How does the Alexander Technique reduce anxiety?

Anxiety robs you of your proper inheritance:
joy in everyday life

Anxiety comes in many guises and with great or small iintensity. You have likely experienced quite a range of anxious feelings.

  • You find yourself frustrated by traffic jams.

  • You narrowly avoid a car crash.

  • You survived a traumatic accident, but it won't leave you alone.

  • You suddenly lost your job.

  • You might lose your job.

  • You feel 'nervous' without knowing why.

  • You got a well-deserved promotion but suddenly wonder whether you are up to the challenge.

  • You have just been diagnosed with a serious disease.

Just like everything else we accomplish with the Alexander Technique, we attack anxiety by indirect means. [See Anxiety Examples]. You experience anxiety because you are responding with a 'fight or flight' response to real or imagined events. (For our purposes 'imagined' events are real. They create the same responses in the human organism as 'real' events.) This response is not all bad. In earlier times, when we encountered a sabre toothed tiger on the trail we needed to marshall all our resources to deal with the situation. Our survival in the present literally hung in the balance. We seldom run into such creatures in our lives today, but there are certainly situations that produce the same physiological reactions.

A huge influx of chemicals into our bloodstream greatly improves our chances of surviving these immediate threats. However, we pay a price in damage to our physiology. It is well worth the price if our reactions are speeded up and we can miraculously avoid a serious car crash. The trouble comes when we react in a milder form of these reactions to situations where our life is not really threatened. Even where the threat is real we harm ourselves if the reaction lingers after the situation has been resolved.

Alexander noticed that much mischief is wrought by what he termed 'an unduly excited fear (or startle) response'. Biologist Robert Sopolsky has written a cleverly title book,Why Zebras Don't Get Ulcers, discussing the implications of this. Watch the short video below for a dramatic illustration of this.

Sopolsky's comments and your own experience will convince you that being startled by a door slamming or being petrified by the need to speak in public are indeed very real stimuli. There is, however, a more subtle aspect to this. A sort of 'low grade' anxiety or nervousness can become a habit. It can seem minor enough that it is even not noticed much of the time. However, the bio-chemistry is still taking its toll.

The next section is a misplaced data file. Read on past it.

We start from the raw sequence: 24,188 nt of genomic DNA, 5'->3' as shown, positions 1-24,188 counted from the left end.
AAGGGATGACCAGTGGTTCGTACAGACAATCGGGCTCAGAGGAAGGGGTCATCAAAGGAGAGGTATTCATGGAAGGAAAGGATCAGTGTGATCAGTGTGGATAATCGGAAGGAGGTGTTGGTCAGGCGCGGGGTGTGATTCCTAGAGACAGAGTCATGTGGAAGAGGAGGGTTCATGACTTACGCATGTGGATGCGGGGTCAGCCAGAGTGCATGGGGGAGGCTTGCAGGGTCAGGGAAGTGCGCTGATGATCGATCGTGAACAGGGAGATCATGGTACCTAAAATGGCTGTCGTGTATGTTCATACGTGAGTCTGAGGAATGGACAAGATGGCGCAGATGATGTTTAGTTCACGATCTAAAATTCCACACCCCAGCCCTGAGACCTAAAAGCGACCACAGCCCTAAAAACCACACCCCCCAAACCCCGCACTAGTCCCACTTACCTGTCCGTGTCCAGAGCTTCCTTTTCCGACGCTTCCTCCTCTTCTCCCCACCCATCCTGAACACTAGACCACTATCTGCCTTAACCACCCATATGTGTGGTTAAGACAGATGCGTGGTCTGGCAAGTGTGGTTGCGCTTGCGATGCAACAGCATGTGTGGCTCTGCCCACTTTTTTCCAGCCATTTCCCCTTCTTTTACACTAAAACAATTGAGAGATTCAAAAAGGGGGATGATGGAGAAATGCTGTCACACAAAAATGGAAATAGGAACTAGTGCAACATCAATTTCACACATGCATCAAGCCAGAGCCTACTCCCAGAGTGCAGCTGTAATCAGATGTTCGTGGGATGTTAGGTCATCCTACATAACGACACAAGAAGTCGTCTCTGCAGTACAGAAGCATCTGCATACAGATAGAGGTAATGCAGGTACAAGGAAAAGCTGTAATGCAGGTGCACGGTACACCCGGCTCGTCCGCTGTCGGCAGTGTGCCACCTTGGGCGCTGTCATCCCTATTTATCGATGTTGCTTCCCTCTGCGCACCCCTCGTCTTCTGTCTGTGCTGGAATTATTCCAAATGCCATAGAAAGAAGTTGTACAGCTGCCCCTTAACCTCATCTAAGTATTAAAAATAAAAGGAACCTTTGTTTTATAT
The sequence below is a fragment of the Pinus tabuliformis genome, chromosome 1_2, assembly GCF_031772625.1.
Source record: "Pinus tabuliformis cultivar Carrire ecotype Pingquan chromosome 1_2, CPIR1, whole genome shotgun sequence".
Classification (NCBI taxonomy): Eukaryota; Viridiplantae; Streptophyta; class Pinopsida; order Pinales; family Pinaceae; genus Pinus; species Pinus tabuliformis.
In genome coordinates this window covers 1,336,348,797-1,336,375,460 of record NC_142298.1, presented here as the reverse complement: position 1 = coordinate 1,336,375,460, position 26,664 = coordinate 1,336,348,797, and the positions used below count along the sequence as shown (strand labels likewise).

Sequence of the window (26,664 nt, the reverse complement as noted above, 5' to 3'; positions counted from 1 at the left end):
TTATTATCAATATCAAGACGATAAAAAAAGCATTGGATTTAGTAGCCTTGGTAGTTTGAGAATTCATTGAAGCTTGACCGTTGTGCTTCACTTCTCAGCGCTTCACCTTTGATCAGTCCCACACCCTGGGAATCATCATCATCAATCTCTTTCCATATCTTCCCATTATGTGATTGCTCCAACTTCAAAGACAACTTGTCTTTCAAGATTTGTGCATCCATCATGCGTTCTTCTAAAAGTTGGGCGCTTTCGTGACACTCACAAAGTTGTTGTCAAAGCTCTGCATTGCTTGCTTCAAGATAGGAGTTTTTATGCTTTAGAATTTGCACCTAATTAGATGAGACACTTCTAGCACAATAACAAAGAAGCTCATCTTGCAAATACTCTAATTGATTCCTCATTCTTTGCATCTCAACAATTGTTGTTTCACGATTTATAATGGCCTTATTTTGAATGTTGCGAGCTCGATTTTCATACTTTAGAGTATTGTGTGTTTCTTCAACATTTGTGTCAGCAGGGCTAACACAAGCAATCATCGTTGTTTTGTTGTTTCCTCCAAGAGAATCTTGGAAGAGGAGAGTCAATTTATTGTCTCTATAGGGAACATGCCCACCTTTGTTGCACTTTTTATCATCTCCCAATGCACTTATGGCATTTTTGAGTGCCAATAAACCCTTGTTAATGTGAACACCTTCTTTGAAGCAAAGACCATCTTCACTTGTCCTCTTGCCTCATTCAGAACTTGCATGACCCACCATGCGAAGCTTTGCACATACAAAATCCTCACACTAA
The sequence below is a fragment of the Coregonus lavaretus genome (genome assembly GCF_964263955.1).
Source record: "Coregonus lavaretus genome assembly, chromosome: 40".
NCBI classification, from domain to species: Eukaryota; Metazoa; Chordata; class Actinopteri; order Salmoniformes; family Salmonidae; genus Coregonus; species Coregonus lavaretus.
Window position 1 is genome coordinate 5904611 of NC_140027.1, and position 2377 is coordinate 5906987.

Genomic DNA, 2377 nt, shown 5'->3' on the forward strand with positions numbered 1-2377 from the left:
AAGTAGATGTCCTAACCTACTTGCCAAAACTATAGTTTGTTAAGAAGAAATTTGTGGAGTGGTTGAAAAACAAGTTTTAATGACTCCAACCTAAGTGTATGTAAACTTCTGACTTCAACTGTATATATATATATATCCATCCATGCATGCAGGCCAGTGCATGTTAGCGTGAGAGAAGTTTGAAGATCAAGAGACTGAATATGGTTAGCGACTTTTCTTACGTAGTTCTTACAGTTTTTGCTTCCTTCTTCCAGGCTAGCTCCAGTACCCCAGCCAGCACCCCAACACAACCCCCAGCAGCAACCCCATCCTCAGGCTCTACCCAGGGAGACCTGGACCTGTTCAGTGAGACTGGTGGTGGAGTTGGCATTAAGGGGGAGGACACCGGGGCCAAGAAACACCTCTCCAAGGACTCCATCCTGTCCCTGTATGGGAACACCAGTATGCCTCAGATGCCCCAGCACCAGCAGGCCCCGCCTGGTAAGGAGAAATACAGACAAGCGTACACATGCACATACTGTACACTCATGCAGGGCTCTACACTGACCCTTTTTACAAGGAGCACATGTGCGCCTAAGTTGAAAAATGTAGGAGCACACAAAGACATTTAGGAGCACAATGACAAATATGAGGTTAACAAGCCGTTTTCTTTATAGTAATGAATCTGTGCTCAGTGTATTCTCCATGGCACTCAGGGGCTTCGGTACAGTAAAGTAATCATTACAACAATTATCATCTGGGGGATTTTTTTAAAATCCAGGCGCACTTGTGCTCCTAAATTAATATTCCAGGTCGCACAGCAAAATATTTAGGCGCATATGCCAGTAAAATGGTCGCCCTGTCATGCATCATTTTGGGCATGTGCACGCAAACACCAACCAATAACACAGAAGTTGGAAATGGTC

The following sentence is important. Read it twice. The Alexander Technique deals with anxiety in the same way it deals with all other aspects of the human condition: it gives you the tools to choose your response to stimuli. Just to make sure you read it twice, I will say it again: The Alexander Technique gives you the tools to choose your response to stimuli. As Alexander said: "You are not here to do exercises, or to learn to do something right, but to get able to meet a stimulus that always puts you wrong and to learn to deal with it." This is not done by lecturing you about how bad it is to be anxious or stressed out. It is not done with exercises. As you work with your teacher in a very gentle and non-threatening environment, you will find easing of anxiety happens just in the course of life itself. You may notice a somewhat dramatic shift. More likely you will change your reactions gradually, perhaps imperceptibly. One day you will notice you are calmly dealing with a situation that you previously dreaded.

Anxiety: Return to top

An Alexander Technique Lesson

An excellent introductory video

Several experienced AT teachers discuss the work.

Sandy and Forrest Hawkins,
AmSAT Certified Alexander Technique consultants
Call us with questions or to book an appointment:
We are located near downtown Boquete





"We can throw away the habit of a lifetime in a few minutes if we use our brains."
F.M. Alexander

Alexander on
'Stage Fright'

Pedro de Alcantara relates the following in his excellent book, (Indirect Procedures,) geared to applying the Alexander Technique to musical performance:

"An actor before he was a teacher, Alexander used to direct his own pupils and trainees in plays that were performed publicly. Writing about one of these productions, he said that because his sudents had prepared their performances along the principles of his Technique, 'the idea of "stage fright" was one that seemed to them the merest absurdity. It may be said that they did not understand what was meant by such a condition.'"